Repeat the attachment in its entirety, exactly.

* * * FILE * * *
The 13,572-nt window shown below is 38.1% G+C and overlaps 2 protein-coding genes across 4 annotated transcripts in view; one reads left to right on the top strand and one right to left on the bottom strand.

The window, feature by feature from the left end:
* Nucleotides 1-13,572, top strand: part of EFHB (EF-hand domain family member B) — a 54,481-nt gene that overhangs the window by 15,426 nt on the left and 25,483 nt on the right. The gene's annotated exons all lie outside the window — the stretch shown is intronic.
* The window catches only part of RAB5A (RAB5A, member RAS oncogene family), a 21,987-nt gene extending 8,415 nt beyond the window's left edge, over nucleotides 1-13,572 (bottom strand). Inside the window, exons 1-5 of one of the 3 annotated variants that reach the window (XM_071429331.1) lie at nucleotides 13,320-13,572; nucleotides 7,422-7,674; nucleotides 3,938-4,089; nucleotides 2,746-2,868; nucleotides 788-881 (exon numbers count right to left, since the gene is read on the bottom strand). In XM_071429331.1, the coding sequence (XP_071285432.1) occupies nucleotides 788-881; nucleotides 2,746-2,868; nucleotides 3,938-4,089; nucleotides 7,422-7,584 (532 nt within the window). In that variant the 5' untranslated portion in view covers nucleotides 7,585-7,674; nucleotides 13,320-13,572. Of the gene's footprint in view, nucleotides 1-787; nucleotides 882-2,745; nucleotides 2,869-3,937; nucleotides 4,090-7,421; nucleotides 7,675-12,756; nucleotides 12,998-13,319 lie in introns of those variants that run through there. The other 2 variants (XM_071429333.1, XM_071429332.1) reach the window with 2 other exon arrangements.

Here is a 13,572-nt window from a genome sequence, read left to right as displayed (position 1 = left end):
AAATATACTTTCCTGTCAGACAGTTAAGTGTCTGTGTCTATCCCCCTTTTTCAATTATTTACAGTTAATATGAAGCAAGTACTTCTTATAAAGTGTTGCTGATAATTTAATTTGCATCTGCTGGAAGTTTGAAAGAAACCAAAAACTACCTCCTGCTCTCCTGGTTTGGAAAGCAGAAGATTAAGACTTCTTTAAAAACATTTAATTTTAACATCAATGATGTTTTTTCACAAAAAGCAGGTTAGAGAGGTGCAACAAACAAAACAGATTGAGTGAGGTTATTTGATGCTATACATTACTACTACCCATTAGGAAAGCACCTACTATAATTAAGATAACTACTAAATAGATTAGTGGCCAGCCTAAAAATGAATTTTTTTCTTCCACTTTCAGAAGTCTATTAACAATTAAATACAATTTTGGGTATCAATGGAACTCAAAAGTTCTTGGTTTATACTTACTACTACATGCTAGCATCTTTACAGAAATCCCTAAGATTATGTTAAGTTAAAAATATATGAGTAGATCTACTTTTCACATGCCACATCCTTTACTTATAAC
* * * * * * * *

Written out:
The 13,572-nt window shown below is 38.1% G+C and overlaps 2 protein-coding genes across 4 annotated transcripts in view; one reads left to right on the top strand and one right to left on the bottom strand.

The window, feature by feature from the left end:
* Nucleotides 1-13,572, top strand: part of EFHB (EF-hand domain family member B) — a 54,481-nt gene that overhangs the window by 15,426 nt on the left and 25,483 nt on the right. The gene's annotated exons all lie outside the window — the stretch shown is intronic.
* The window catches only part of RAB5A (RAB5A, member RAS oncogene family), a 21,987-nt gene extending 8,415 nt beyond the window's left edge, over nucleotides 1-13,572 (bottom strand). Inside the window, exons 1-5 of one of the 3 annotated variants that reach the window (XM_071429331.1) lie at nucleotides 13,320-13,572; nucleotides 7,422-7,674; nucleotides 3,938-4,089; nucleotides 2,746-2,868; nucleotides 788-881 (exon numbers count right to left, since the gene is read on the bottom strand). In XM_071429331.1, the coding sequence (XP_071285432.1) occupies nucleotides 788-881; nucleotides 2,746-2,868; nucleotides 3,938-4,089; nucleotides 7,422-7,584 (532 nt within the window). In that variant the 5' untranslated portion in view covers nucleotides 7,585-7,674; nucleotides 13,320-13,572. Of the gene's footprint in view, nucleotides 1-787; nucleotides 882-2,745; nucleotides 2,869-3,937; nucleotides 4,090-7,421; nucleotides 7,675-12,756; nucleotides 12,998-13,319 lie in introns of those variants that run through there. The other 2 variants (XM_071429333.1, XM_071429332.1) reach the window with 2 other exon arrangements.

Here is a 13,572-nt window from a genome sequence, read left to right as displayed (position 1 = left end):
AAATATACTTTCCTGTCAGACAGTTAAGTGTCTGTGTCTATCCCCCTTTTTCAATTATTTACAGTTAATATGAAGCAAGTACTTCTTATAAAGTGTTGCTGATAATTTAATTTGCATCTGCTGGAAGTTTGAAAGAAACCAAAAACTACCTCCTGCTCTCCTGGTTTGGAAAGCAGAAGATTAAGACTTCTTTAAAAACATTTAATTTTAACATCAATGATGTTTTTTCACAAAAAGCAGGTTAGAGAGGTGCAACAAACAAAACAGATTGAGTGAGGTTATTTGATGCTATACATTACTACTACCCATTAGGAAAGCACCTACTATAATTAAGATAACTACTAAATAGATTAGTGGCCAGCCTAAAAATGAATTTTTTTCTTCCACTTTCAGAAGTCTATTAACAATTAAATACAATTTTGGGTATCAATGGAACTCAAAAGTTCTTGGTTTATACTTACTACTACATGCTAGCATCTTTACAGAAATCCCTAAGATTATGTTAAGTTAAAAATATATGAGTAGATCTACTTTTCACATGCCACATCCTTTACTTATAAC